Constructive voice behavior for social change on social networking sites: a reflection of moral identity

Zeeshan Bhatti, Ghulam Ali Arain, Muhammad Shakaib Akram, Yu-hui Fang, Hina Mahboob Yasin

Research output: Contribution to journalArticlepeer-review

Abstract

Social networking sites (SNSs) have enabled people to voice their concerns by making their voices heard and hence initiate social change. Constructive voice behavior concerning societal matters, mediated by SNSs, is a much under-explored area and requires investigation. Primarily, voice literature has mainly discussed voice behavior within organizations focused on employees. However, individuals, as members of society, are using social media websites to voice about social change in the form of condemning harmful practices in society and/or promoting social good. Drawing from the self-consistency theory, this study explores the role of an individual’s moral identity as an antecedent of constructive voice behavior on SNSs. Hierarchical multiple regression analysis results of 226 SNSs users, provide support to the self-consistency theory-based moderated-mediation model in which the positive relationships, between individual’s moral identity and the promotive-prohibitive voice on SNSs, were mediated by the felt responsibility for constructive change (FOCC). Further, proactive personality moderates the positive mediation effect of FOCC between moral identity and prohibitive voice but not for promotive voice, such that the mediation effect would be stronger for individuals with a high-proactive personality than those of with a low-proactive personality. This study contributes to both voice and social media research in a number of ways.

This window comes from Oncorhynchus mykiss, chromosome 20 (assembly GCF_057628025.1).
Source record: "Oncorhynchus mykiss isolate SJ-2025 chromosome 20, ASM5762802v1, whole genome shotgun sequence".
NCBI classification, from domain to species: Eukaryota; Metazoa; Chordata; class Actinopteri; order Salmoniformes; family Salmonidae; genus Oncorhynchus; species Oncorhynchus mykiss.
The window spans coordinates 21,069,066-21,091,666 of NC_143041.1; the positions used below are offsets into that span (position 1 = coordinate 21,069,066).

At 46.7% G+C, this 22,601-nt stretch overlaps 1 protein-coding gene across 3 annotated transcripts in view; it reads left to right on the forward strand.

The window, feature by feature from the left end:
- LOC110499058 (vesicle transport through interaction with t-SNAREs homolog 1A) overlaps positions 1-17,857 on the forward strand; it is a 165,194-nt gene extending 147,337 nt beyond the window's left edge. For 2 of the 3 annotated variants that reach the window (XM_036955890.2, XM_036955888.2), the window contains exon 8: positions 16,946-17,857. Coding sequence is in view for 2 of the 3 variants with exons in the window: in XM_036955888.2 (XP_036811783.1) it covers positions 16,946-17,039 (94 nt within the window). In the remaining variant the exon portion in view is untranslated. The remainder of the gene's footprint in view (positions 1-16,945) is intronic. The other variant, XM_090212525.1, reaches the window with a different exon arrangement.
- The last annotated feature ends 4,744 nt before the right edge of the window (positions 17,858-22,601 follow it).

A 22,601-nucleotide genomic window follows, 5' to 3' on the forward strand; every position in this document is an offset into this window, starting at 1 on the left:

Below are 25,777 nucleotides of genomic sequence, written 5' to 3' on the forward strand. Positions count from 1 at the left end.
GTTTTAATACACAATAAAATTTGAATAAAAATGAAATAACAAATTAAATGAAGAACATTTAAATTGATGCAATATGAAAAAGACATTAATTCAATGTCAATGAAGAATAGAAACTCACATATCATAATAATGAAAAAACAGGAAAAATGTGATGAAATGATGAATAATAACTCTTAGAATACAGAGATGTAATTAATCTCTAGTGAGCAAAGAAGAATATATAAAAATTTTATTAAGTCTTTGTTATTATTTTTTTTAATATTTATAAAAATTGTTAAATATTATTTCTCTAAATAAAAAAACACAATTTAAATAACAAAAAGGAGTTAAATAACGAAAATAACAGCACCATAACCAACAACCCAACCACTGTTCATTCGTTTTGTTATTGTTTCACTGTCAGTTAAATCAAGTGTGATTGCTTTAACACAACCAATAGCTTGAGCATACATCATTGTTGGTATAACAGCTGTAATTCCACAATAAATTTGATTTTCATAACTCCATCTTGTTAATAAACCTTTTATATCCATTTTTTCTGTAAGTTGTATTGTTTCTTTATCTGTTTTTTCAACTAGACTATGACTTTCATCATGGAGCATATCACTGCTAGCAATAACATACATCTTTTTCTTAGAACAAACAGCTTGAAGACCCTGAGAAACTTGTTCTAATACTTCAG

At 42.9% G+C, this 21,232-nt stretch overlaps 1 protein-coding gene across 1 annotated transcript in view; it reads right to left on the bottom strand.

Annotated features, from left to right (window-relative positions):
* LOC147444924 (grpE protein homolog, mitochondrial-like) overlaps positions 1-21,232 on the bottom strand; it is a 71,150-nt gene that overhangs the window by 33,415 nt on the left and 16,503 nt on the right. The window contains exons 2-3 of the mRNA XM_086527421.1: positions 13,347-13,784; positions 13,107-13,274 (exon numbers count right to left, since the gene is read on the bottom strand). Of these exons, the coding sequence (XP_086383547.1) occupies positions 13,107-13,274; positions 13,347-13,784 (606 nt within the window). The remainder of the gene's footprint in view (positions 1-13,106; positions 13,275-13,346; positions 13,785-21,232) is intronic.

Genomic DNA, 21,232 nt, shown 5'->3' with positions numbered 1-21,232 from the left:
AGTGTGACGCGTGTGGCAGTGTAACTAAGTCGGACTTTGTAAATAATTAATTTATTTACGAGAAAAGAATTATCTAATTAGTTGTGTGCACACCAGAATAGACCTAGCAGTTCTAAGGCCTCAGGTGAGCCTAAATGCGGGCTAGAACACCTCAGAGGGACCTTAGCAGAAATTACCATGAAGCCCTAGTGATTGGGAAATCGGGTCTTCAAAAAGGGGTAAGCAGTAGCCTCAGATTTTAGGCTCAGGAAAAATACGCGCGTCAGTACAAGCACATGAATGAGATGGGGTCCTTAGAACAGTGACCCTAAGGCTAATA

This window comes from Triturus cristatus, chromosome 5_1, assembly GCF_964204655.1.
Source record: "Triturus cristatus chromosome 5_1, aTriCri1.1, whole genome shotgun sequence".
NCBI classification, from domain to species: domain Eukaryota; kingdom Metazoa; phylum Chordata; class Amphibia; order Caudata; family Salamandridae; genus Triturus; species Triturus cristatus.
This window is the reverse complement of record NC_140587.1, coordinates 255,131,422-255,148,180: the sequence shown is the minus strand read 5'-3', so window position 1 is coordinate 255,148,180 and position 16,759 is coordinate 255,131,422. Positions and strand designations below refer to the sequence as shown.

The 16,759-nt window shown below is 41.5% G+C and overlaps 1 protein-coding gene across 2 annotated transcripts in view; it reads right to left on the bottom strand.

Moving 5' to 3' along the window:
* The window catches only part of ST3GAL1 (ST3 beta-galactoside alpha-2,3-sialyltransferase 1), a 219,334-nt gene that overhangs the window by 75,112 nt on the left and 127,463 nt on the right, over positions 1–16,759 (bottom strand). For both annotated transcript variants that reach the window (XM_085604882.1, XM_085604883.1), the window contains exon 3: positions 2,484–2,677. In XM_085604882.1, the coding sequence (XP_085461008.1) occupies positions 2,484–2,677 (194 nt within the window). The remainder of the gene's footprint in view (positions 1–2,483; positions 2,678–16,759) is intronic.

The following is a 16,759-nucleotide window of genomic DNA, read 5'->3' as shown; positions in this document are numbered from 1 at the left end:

Original languageEnglish
Article number120101
JournalTechnological Forecasting and Social Change
Volume157
Early online date19 May 2020
DOIs
Publication statusPublished - 1 Aug 2020

Keywords

  • Social networking sites
  • constructive voice behavior
  • moral identity
  • felt obligation for constructive change
  • self-consistency theory
  • social change

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